There are little drips of something all down the hall. Maybe it’s water, I think to myself optimistically. I have to be optimistic: I washed that floor only yesterday because the cleaner didn’t come, because there was a seven-hour power cut, because some workman down the road accidentally cut the cable. No power, no hoover, no point paying for the cleaner, I thought. So I cleaned the house myself when the power came back on, on Friday night and then a bit more on Saturday morning, which sounds like a film - only with rather more mop action, and less sex.
I don’t have time to investigate the drips right away because I need to put Youngest to bed, a protracted affair under normal circumstances but even more so at the moment since he contracted his second ear infection in the space of three weeks. Now the bedtime routine begins with the dose of antibiotic (second round), followed by the Actimel to wash the revolting taste away before the lengthy application of verruca gel to the many verrucas on his feet (proof right there, as if any were needed, of his low immunity) and then, lastly, the inhalers, blue and brown, before finally we collapse into his bed for the story.
I have to read the story at the moment because it’s Wind in the Willows, my favourite. I’ve got a great voice for Toad, all lisping with a soft 'r' and totally exhausting. In fact, I’ve got so carried away as the various characters that when Mole smelt his home again and Ratty didn’t notice and carried gaily on down the road, back to the river, after they’d just been to the Wild Wood and met Badger, and Mole began to quietly sob to himself, I had tears streaming down my face. Youngest was transfixed, caught somewhere between awe and horror, I think. At least, that’s what I hope he was caught between; he could well have been thinking that his mother is a lunatic, which I suppose I might be looking at the recent evidence.
You see it wasn't an isolated incident. I started sobbing while watching the BBC Proms as well. It was Mendelssohn’s violin concerto and it reminded me of my second year at university when I used to play it all the time on my old portable record player in that damp little house near the Norfolk and Norwich Hospital, when all the future was ahead of me and life still had possibilities and my heart had just been broken… But that’s another story. And it also reminded me of my Grandfather who introduced me to that piece of music and who is, of course, now long dead. I think it was played at his funeral. And we really loved each other, my Grandfather and I. So that made me cry too.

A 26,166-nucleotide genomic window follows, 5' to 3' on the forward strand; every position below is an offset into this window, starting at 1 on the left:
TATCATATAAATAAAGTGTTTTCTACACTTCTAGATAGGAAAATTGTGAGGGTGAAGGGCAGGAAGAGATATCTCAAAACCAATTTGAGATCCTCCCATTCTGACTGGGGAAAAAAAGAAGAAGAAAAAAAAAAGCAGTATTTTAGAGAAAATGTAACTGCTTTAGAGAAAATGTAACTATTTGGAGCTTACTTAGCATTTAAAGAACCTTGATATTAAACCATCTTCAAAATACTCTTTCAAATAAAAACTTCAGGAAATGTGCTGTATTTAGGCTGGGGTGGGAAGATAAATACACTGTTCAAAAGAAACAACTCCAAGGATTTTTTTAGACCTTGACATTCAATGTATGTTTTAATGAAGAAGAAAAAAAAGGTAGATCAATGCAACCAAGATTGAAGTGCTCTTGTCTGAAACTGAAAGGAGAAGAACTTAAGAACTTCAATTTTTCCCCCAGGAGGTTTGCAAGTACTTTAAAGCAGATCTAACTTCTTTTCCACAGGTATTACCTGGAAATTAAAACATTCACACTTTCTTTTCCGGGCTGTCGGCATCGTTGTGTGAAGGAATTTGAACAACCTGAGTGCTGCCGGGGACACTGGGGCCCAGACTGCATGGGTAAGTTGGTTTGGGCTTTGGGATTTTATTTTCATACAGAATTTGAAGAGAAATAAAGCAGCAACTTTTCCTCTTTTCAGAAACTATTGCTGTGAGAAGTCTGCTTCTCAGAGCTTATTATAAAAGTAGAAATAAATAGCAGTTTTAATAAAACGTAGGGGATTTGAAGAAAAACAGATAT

It was maple syrup, those drips on the hall floor. I realised this as I stepped in them when finally I got downstairs again after the verruca gel and the inhalers and sobbing with Mole and Ratty down on the River Bank, and it really wouldn’t have mattered much, that Eldest had obviously spilt it there while carrying his plate to the living room to eat his pancakes in front of the television before leaving the house to go to his GCSE exam, if I hadn’t left it for just that little bit longer and gone to sit down in front of the Proms.
Because then I forgot about it and later, much later, when I was carrying all the washing, after Youngest had come downstairs three times, all hot and emotional and exhausted to say he couldn’t get to sleep because Eldest was making too much noise (again), so that I had to take him back up and lie down next to him and stroke his brow and try to calm him down, lots of sand fell out of Middle One’s pocket. He’s been on a week long school trip to France, you see, and came back with a case full of the stuff, which I cleverly (or so I thought) emptied out in the garden so as not to get it all over the house, because I’d just cleaned it. But I’d neglected to turn out all the pockets.
So then there was sand stuck in the maple syrup drips all over the hall floor, which, quite frankly, just for a moment there, really made me want to cry. Again.